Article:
The A-List Perks Watch Companies Give Major Collectors
When timepiece enthusiasts spend big, they get the star treatment, from Cannes access to all-expenses-paid trips to hush-hush Swiss factories.
This story first appeared in the May 31 issue of The Hollywood Reporter magazine.
At the Cannes Film Festival, one might spot a few strangers who seem more preoccupied with what's on people's wrists than what's playing. That's because they're watch enthusiasts: Each year, fest sponsor Chopard lifts the velvet ropes for its most important collectors and grants special access to parties and premieres. "It's really a red-carpet treatment for the client," says the brand's U.S. president and CEO, Marc Hruschka.
In the world of luxury watches, collecting has its privileges. Many top brands give their best clients access to the most expensive limited editions, stage elaborate events with sports stars or, perhaps most exciting to the true watch geek, offer full immersion within rarefied watchmaking factories in Switzerland, most of which are closed to the public.
How does one land on the horological A-list? It often boils down to developing personal relationships with retailers and not only spending big -- top collectors can plunk down $250,000 to $1 million a year on tickers -- but also buying multiple pieces from a single company. According to one collector, purchasing as many as five Audemars Piguet watches (each in the $50,000 range) can score a collector an all-expenses-paid trip to the brand's Swiss workshops. "However, some of our clients only travel with their private jets," says Frederick Martel, vp sales and marketing at Audemars Piguet North America.
Access to limited-edition pieces is the biggest get. "A dealer may give those few watches to their favorite clients or perhaps deny them to someone they don't like as much," explains Paul Boutros, a New Jersey-based engineer and collector. According to Breitling marketing director Lisa Roman, a collector who bought an example from every limited-edition series was rewarded by having his favorite edition number reserved on future models.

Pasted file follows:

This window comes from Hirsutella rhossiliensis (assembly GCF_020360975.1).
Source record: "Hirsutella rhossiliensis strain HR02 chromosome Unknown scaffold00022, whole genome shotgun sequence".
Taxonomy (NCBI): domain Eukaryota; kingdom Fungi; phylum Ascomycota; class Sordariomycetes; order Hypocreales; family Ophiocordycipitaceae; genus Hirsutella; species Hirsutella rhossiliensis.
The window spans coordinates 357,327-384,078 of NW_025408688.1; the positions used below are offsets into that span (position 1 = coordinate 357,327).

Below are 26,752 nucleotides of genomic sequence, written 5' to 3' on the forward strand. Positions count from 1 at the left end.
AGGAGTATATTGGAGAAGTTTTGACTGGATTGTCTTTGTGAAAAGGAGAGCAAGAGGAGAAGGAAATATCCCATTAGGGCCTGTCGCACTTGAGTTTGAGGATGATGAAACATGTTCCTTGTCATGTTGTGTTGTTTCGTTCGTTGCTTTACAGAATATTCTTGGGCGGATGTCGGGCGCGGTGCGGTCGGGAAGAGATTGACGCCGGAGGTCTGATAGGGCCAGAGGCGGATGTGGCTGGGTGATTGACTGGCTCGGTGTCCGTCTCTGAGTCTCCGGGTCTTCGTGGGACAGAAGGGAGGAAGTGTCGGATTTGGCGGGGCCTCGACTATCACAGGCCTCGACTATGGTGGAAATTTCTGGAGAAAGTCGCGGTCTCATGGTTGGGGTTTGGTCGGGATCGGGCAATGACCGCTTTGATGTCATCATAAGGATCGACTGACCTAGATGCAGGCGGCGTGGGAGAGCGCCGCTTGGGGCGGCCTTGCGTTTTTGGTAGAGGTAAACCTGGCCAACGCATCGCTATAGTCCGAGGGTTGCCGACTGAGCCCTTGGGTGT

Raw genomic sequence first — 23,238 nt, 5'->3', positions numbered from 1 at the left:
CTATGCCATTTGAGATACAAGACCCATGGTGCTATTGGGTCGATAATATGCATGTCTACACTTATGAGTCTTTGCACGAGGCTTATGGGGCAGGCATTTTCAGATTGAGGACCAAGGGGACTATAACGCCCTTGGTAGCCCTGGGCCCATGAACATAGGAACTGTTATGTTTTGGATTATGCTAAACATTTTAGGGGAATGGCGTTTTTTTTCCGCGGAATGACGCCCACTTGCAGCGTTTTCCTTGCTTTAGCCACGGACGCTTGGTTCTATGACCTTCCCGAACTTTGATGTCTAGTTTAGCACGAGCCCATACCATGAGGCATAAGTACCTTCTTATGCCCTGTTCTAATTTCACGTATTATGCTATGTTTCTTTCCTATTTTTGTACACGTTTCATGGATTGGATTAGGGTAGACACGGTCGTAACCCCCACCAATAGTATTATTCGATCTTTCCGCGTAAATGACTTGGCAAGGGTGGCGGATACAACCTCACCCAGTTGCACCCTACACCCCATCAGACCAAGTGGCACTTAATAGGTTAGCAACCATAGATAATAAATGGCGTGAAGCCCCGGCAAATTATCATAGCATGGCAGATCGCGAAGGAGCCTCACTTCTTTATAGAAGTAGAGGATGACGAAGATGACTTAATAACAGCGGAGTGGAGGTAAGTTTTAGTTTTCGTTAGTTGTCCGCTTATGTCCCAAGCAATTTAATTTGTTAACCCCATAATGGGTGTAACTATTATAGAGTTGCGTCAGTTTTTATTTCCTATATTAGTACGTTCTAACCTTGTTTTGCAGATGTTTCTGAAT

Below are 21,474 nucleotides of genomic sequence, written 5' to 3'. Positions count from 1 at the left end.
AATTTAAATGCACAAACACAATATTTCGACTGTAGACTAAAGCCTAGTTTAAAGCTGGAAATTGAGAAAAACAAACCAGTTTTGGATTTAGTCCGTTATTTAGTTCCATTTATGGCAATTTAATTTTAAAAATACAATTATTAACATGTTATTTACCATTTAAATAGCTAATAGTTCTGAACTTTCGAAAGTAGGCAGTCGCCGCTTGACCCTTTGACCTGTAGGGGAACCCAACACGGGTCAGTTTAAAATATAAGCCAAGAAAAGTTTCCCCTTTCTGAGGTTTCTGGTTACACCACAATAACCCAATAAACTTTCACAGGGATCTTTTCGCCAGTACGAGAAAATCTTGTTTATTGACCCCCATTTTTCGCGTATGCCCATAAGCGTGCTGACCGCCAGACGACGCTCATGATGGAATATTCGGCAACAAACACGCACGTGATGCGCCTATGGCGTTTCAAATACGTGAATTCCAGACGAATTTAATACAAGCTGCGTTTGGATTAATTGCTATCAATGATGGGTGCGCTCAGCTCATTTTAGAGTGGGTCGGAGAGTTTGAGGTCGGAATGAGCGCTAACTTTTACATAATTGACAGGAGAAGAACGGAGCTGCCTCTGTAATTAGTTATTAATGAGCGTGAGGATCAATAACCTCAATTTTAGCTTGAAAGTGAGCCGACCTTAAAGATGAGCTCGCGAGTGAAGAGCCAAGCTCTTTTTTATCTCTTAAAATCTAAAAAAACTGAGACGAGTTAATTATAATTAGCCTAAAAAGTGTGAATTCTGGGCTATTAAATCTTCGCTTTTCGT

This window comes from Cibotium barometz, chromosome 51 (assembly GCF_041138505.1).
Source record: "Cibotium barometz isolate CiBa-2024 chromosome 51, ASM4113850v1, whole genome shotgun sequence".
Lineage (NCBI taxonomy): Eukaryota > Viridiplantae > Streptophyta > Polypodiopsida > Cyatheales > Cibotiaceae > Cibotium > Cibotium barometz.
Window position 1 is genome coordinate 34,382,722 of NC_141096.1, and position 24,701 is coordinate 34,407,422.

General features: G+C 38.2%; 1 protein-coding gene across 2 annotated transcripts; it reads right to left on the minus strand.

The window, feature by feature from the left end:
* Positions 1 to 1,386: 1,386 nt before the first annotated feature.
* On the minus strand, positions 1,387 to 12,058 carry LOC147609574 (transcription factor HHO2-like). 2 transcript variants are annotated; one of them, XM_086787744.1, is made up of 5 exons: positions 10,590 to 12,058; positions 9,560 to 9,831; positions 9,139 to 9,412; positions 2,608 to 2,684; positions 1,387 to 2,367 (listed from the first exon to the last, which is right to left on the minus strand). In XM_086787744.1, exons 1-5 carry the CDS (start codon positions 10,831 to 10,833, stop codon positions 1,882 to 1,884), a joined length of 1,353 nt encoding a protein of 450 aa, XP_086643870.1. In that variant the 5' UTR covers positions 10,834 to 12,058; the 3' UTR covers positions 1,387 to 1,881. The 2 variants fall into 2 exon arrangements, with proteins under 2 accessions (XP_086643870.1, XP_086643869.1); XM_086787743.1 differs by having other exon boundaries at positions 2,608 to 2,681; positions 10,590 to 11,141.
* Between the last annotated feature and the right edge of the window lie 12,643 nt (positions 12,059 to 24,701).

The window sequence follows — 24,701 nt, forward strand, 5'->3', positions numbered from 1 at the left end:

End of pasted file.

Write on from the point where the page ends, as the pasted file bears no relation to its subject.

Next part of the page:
Patek Philippe is known for being particularly selective about who can acquire its most elaborate watches. "They are called 'application watches,' " says Beverly Hills jeweler Martin Katz. "You apply for the opportunity to buy them. They want to see how many and which watches you already own and how long you've been collecting. I've been denied on applications. I didn't own enough Pateks; they weren't ready to give them to me."
In addition to tickets to Cannes or the Oscars, which Chopard also provides, brands arrange to bring star endorsers and top clients together. Breitling recently played host to a 10-guest dinner with New York Jets quarterback Mark Sanchez at its Manhattan boutique, and Breguet threw a dinner party at violinist Joshua Bell's New York penthouse.
Lavish dinners are one of the most popular ways to make an impression among current and would-be clients. In 2011, when it opened its New York boutique, Vacheron Constantin transported a few collectors via Rolls-Royce from the Madison Avenue store to an uptown townhouse where Michelin-starred chef Sergi Arola, flown in from Madrid, prepared a custom meal. The gift bag included an iPad.
But there's no substitute for the experience of visiting the brands' exalted Swiss workshops. At Jaeger-LeCoultre headquarters in the village of Le Sentier, guests might get to see the handiwork of Muriel Job, the only person capable of producing the spherical hairspring in the new $560,000 Gyrotourbillon 3. Such a visit might begin with a stop at Maison d'Antoine, a private salon inaugurated this year when Clive Owen visited. It includes a classroom, equipped with watchmakers' benches, where a master craftsman teaches how to dismantle and reassemble a watch movement.
If one is willing to spend hundreds of thousands for a Patek Philippe minute repeater, then the brand will arrange a visit to its manufacturer on the outskirts of Geneva to meet head technician Laurent Junod, who personally will present the highly complex musical timepiece. "He walks them through setting the watch, operation and care," says Patek Philippe USA president Larry Pettinelli. "It is a very special piece for which people might wait as long as two years. We make a celebration of it."